Ruth Jefferson is a labor and delivery nurse at a Connecticut hospital with more than twenty years’ experience. During her shift, Ruth begins a routine checkup on a newborn, only to be told a few minutes later that she’s been reassigned to another patient. The parents are white supremacists and don’t want Ruth, who is African American, to touch their child. The hospital complies with their request, but the next day, the baby goes into cardiac distress while Ruth is alone in the nursery. Does she obey orders or does she intervene?
Ruth hesitates before performing CPR and, as a result, is charged with a serious crime. Kennedy McQuarrie, a white public defender, takes her case but gives unexpected advice: Kennedy insists that mentioning race in the courtroom is not a winning strategy. Conflicted by Kennedy’s counsel, Ruth tries to keep life as normal as possible for her family—especially her teenage son—as the case becomes a media sensation. As the trial moves forward, Ruth and Kennedy must gain each other’s trust, and come to see that what they’ve been taught their whole lives about others—and themselves—might be wrong.
With incredible empathy, intelligence, and candor, Jodi Picoult tackles race, privilege, prejudice, justice, and compassion—and doesn’t offer easy answers. Small Great Things is a remarkable achievement from a writer at the top of her game.
Published, October 2016
My Review 4 1/2 stars
Small Great Things is the hardest, most disturbing book I have read. Race relations is not a topic I read about or discuss and I think this was Jodi Picoults goal, well done, it will be memorable. I initially was going to give it a 4 but the fact that she will get people talking including myself, I give it 4 1/2 stars. I have read a few of her books in the past, really enjoyed or not at all, I actually said I was done with her books and then she released this one which made you think about the present, how real this premise is, absolutely timely.
Justice will not be served until those who are unaffected are as outraged as those who are. - Benjamin Franklin Kindle 1%
I really enjoyed how the chapters were done. Early birth through to afterbirth and the story was told between Ruth, Turk and Kennedy. There were times I had to walk away from the book, just emotional. Within the last year I have questioned my reality but I have realized that everyone reacts differently to history and the legacy of family life. Small Great Things tries to get you understand all the different sides of why we think and react the way we do.
Bad things happen to good people all the time and everyone's response or perception is different. The heartbreaking part of this book is that the baby still died. There is nothing that can bring him back. The back stories were amazing and uncomfortable to read. I personally couldn't relate to any characters but could see this happening. Once I reached 50% the court case started, I felt like I can breathe again. I have been a juror before and this kind of thing would give me nightmares.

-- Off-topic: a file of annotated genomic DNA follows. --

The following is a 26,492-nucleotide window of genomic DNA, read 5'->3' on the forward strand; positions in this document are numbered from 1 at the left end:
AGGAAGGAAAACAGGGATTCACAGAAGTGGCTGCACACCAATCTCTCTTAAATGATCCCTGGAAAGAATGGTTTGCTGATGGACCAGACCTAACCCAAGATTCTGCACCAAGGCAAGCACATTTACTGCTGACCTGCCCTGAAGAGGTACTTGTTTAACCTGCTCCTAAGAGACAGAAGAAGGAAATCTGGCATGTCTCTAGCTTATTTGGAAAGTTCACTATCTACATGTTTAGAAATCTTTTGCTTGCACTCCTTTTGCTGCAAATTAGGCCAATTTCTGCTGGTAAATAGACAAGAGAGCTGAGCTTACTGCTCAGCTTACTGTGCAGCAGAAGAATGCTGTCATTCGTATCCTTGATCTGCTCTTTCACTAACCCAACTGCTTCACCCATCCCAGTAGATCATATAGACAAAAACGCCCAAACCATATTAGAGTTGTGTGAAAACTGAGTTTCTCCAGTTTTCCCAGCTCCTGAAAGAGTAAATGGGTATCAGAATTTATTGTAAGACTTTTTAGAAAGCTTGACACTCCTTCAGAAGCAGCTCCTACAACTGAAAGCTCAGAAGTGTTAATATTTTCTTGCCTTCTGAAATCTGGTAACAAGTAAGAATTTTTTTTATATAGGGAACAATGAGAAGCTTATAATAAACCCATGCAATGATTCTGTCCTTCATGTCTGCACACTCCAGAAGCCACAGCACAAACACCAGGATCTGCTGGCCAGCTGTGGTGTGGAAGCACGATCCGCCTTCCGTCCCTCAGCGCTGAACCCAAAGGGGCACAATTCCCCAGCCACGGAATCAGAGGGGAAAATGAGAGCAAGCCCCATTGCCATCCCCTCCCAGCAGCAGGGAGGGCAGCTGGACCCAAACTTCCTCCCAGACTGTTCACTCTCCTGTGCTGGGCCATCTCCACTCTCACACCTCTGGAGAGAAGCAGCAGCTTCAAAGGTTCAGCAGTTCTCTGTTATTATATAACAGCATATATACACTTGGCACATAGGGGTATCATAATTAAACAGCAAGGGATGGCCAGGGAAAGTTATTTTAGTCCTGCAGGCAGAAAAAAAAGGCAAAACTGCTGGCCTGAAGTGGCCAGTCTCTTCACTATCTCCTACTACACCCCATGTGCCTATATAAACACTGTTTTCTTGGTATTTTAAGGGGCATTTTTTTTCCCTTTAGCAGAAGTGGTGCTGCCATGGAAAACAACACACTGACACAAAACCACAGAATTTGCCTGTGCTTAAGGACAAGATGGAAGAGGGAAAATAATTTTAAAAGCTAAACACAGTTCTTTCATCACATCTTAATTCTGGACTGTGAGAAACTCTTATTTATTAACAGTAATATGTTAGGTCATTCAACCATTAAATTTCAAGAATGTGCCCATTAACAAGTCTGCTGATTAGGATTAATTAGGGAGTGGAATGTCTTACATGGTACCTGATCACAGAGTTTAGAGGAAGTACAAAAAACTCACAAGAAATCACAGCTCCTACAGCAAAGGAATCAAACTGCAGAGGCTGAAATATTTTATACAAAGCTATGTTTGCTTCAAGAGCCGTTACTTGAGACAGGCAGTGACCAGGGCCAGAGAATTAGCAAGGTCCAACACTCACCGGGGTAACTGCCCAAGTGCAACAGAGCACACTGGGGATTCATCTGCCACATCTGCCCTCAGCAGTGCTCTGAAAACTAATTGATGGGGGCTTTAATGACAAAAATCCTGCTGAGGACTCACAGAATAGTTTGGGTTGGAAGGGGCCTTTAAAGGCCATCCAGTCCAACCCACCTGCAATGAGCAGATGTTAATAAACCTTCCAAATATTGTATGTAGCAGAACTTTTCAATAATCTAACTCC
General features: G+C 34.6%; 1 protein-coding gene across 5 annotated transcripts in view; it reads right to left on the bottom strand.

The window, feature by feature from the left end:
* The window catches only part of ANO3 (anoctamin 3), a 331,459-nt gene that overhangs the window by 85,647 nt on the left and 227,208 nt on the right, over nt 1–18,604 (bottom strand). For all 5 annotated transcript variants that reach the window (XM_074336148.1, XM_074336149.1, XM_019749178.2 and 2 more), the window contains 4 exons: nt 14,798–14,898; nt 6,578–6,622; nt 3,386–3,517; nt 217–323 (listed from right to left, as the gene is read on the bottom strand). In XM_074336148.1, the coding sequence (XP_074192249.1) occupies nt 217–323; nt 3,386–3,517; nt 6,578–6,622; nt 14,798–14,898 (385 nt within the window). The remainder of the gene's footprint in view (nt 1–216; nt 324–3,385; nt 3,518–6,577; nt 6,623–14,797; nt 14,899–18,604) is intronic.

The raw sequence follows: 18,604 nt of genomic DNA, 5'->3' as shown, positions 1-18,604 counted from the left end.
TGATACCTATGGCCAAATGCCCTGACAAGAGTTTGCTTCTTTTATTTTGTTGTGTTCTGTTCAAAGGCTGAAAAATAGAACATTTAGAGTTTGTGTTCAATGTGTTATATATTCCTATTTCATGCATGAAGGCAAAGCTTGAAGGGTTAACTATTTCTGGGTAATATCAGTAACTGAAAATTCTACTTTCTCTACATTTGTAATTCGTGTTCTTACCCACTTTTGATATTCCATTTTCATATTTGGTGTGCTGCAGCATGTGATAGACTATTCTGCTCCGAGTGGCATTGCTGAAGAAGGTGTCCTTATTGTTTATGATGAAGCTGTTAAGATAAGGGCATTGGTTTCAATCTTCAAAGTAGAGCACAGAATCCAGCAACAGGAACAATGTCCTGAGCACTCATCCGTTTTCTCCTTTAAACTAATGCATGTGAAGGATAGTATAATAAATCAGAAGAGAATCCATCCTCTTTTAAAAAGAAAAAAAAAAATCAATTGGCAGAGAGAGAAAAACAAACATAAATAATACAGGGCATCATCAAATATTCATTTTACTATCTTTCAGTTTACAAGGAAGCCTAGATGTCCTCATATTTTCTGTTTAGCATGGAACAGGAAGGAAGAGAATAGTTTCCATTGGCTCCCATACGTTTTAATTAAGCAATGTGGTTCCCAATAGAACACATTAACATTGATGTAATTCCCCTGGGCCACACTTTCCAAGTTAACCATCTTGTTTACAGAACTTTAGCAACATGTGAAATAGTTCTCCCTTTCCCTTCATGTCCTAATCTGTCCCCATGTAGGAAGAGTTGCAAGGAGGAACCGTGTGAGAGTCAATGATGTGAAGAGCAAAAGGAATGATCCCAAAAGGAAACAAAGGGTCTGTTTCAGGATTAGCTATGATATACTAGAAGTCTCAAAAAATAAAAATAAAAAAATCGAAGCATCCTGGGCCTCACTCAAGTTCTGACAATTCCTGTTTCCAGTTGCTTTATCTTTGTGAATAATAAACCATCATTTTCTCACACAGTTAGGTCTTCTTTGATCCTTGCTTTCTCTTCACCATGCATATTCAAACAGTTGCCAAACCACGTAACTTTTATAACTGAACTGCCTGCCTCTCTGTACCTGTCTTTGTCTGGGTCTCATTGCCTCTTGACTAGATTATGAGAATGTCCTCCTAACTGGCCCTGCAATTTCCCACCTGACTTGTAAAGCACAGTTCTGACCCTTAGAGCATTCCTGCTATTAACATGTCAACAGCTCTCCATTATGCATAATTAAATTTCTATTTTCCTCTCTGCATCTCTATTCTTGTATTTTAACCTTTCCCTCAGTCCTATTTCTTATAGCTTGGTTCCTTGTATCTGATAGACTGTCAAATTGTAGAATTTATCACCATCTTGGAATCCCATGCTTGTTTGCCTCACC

There is no such thing as a fact. There is only how you saw the act, in a given moment. How you reported the fact. How your brain processed that fact. There is no extrication of the story teller from the story. Kindle 73%
A quote used with the title.
"You're destined to do small great things," she told me. "Just like Dr. King said. " She was referring to one of her favorite quotes: If I cannot do great things, I can do small things in a great way..... Kindle 37%
I thought it was a nice touch that the white supremacist had a black lawyer and Ruth had a white lawyer. We might not realize it but color is noticed in many scenarios. Both lawyers didn't want to play the race game in court. "I don't think about being white. I told you the first time we sat down - I don't see color." (Ruth) "Not all of us have that privilege." Kindle 51%
Sure, I know that racism exists and that people like Turk Bauer are waving that banner, but I don't judge all white folks by the historical actions of a few. Kindle 25%
There was only part in the book that just didn't ring true to me but it did for a colleague. It amazes me but history truly repeats itself. And this is a very scary thought. If we think of all the terrorists attacks, Trump becoming President, the turmoil in our own countries, race all plays a part which is sad. How do we become a part of the change?
I work in an hospital and I can see a Manager requesting for a staff member to not be on a patients case from their request but I don't think it will be formal and in the charts. So I did believe this could happen. Also, when difficult decisions need to be made, people are thrown under the bus, integrity is what we strive for but I think it forgotten at times.
There were many surprising moments in this book. Shocking moments. Overall this will be a memorable book with great characters. Even if you try to guess the outcome, there are so many layers you will never guess them all.
Other Jodi Picoult books I have read
My Sisters Keeper - I enjoyed both the book and movie
The Pact - not my favourite
Personal Note - I have introduced myself as a Bermudian female blogger that loves thrillers. I have been blogging for almost 8 years and I am 41 years old. I have never mentioned that I am black. From the book blogging world I know this does not matter, (I will continue to believe this) What matters is that we all love to read and enjoy the networking. I have never put up a picture. Here I am :-) Other than reading I also love gardening and Yoga. I am a HR Specialist, a Strala Yoga Guide and Pilates Instructor. I'm also the mom of a 9 year old girl.